Those goals brought his first call-up for the Azzurri and a big-money move to Fiorentina, where his goals in 2005-06 propelled Fiorentina to fourth place and qualification for the Champions League, although the place was rescinded after Fiorentina were caught up in the calciopoli match-fixing scandal.

Toni showed great loyalty to the fallen club, offering to stay with them even after they were ordered to start the following season in Serie B, a sentence commuted on appeal to a 15-points deduction in Serie A.  When he left at the end of the 2007 season it was only because an approach from Bayern Munich in Germany allowed him to keep his pledge of not joining a rival Italian club.

His first season in the Bundesliga was a huge success, his 24 goals helping Bayern win the title. He also scored both goals as Bayern beat Borussia Dortmund 2-1 to add the German Cup and complete the double. Despite an ankle injury keeping him out for a long spell, he still managed 14 goals in his second season.

After falling out with manager Louis Van Gaal midway through the 2009-10 season, Toni was on the move again, spending brief spells with Roma, Genoa, Juventus, Al Nasr in Dubai and Fiorentina again. It looked like his career was drawing to a close but then newly-promoted Verona took a gamble by offering him a one-year contract to play on beyond his 37th birthday.

It paid off handsomely as Toni enjoyed a renaissance, rediscovering his old deadliness in the penalty area to score 20 goals in the 2013-14 season and 22 in the 2014-15 campaign, by the end of which he was 38, when his 22 goals made him the oldest capocannoniere in the history of Serie A.

Toni (left) and his teammate Miroslav Klose  in the Bayern Munich team in 2007-08
Toni (left) and his teammate Miroslav Klose
in the Bayern Munich team in 2007-08
His retirement at the end of the 2015-16 season came with a fairytale ending in a 2-1 home win over already-crowned Serie A champions Juventus, in which he scored Verona’s first goal with a penalty taken in the so-called Panenka style, chipped delicately into the centre of the goal after the goalkeeper commits himself to diving left or right.

After retirement, Toni took courses with a view to remaining at Verona as director of football but left in 2017 and has more recently worked as a pundit.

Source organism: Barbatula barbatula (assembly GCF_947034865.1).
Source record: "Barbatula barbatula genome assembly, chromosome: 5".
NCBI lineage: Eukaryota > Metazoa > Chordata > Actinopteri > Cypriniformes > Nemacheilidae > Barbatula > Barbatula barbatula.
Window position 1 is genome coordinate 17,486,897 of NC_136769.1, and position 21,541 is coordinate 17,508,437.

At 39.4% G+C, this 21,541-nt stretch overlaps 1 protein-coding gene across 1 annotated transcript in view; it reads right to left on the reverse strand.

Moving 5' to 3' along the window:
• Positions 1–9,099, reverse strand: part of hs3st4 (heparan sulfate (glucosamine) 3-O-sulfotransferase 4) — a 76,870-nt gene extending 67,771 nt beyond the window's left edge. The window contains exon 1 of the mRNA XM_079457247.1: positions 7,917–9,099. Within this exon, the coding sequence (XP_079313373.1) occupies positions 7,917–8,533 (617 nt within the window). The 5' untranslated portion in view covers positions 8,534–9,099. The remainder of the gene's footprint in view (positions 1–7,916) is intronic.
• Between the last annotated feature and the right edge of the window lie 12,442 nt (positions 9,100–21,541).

Married to the model Maria Cecchetto, with whom he has two children, he was back on a football pitch earlier this month in a star-studded testimonial for the great Azzurri midfielder Andrea Pirlo, getting on the scoresheet as usual as the match ended 7-7.

The Castle of Montecuccolo at Pavullo nel Frignano
The Castle of Montecuccolo at Pavullo nel Frignano
Travel tip:

Pavullo nel Frignano, where Luca Toni was born, is a town of around 17,000 inhabitants in the Modenese Apennines. It is home to the medieval Castle of Montecuccolo, birthplace of the 17th century condottiero - mercenary - Raimondo Montecuccoli. Pavullo sadly suffered extensive damage during the Second World War because of its proximity to the German defences on Gothic Line.

The Arena di Verona hosted a football match in the early days of the local football team, Hellas Verona
The Arena di Verona hosted a football match in the early
days of the local football team, Hellas Verona
Travel tip:

Toni’s final team, Hellas Verona, acquired its name after it was founded in 1903 by a group of students from the prestigious local lyceum, where a classics professor put forward the name Hellas, which is the Greek equivalent of the Latin word patria, meaning homeland. The city was largely indifferent towards football at first but the Veronese began to take more of an interest after the club staged a game against their local rivals Bentegodi in the city's Roman amphitheatre, now famous as the Arena di Verona, attracting national media attention.

Also on this day:

1805: Napoleon Bonaparte crowned King of Italy

1955: Formula One motor racing champion Alberto Ascari tragically dies in a crash at Monza